• VP-16 (etoposide)
  • Adriamycin (doxorubicin)
  • Doxil (liposomal doxorubicin)
  • Alkeran (melphalan)
  • Treanda (Bendamustine)

Side effects of chemotherapy include hair loss, mouth sores, fatigue, nausea, and gastrointestinal issues.

Immunomodulating Drugs

Immunomodulating drugs stimulate or suppress the immune system. Although immunomodulating therapy has become a staple treatment for multiple myeloma, most people who use these drugs fall into one of three categories:

  • Responders
  • Non-responders
  • Initial responders to standard of care treatment who relapse (acquired resistance)

Therefore, if one immunomodulating drug does not work, another is used in combination with a corticosteroid until disease remission is achieved. The following immunomodulating drugs are used in the treatment of triple refractory multiple myeloma to target cancer cells in the body:

  • Thalomid (thalidomide): Thalomid has a high risk of blood clotting so it is often administered with aspirin or a blood thinner.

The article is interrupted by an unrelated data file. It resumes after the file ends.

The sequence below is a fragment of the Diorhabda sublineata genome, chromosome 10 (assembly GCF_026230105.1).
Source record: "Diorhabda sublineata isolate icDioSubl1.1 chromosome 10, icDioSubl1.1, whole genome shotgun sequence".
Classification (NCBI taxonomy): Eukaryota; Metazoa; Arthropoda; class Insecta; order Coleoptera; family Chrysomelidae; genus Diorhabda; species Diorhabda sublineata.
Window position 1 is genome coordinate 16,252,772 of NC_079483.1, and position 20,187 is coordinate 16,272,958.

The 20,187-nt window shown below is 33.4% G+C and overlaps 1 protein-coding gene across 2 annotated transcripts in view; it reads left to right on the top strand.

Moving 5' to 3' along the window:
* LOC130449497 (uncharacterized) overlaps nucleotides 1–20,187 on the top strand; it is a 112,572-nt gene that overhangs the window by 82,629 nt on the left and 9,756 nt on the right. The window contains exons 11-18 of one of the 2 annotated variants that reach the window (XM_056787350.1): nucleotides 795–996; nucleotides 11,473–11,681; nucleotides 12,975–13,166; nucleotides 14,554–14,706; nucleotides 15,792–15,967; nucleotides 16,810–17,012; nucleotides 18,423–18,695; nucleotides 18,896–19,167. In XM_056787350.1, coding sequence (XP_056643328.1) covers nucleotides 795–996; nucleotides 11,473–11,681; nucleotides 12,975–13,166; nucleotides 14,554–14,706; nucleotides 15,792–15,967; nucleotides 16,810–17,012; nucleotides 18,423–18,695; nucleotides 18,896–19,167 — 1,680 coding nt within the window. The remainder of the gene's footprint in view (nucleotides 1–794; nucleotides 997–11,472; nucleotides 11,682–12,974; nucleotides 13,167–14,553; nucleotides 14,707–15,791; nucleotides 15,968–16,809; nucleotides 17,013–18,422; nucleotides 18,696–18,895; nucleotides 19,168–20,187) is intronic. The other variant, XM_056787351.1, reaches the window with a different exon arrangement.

• REVLIMID: REVLIMID is often used for long-term maintenance therapy.
  • Pomalyst (pomalidomide): Pomalyst may lower red and white blood cell levels leading to anemia and frequent infections.

Immunomodulators may affect your blood cell counts and all have been shown to increase your risk of nerve damage.

Corticosteroids

Corticosteroids work by limiting inflammation and the damage caused by cancer cells. They are a staple of multiple myeloma treatment in both acute and refractory settings.

Prednisone and dexamethasone are the most commonly used corticosteroid drugs, as they increase the effectiveness of chemotherapy agents and decrease symptoms of nausea and vomiting.

Generally, the rule of thumb is to use the lowest dose that provides therapeutic effectiveness, for the shortest period of time, as chronic steroid use can raise blood sugar levels and suppress your immune function, leading to more frequent infections.

Monoclonal Antibodies

Monoclonal antibodies are man-made versions of immunoprotective proteins designed to attack surface proteins on cells. The two most commonly targeted surface proteins on multiple myeloma cells are CD38 and SLAMF7.

Darzalex (daratumumab) and Sarclisa (Isatuximab)—directed against CD38—and elotuzumab—directed against SLAMF7—are commonly used in the treatment of multiple myeloma. Monoclonal antibodies kill cancer cells directly, while also stimulating the immune system to kill these foreign cells in the future.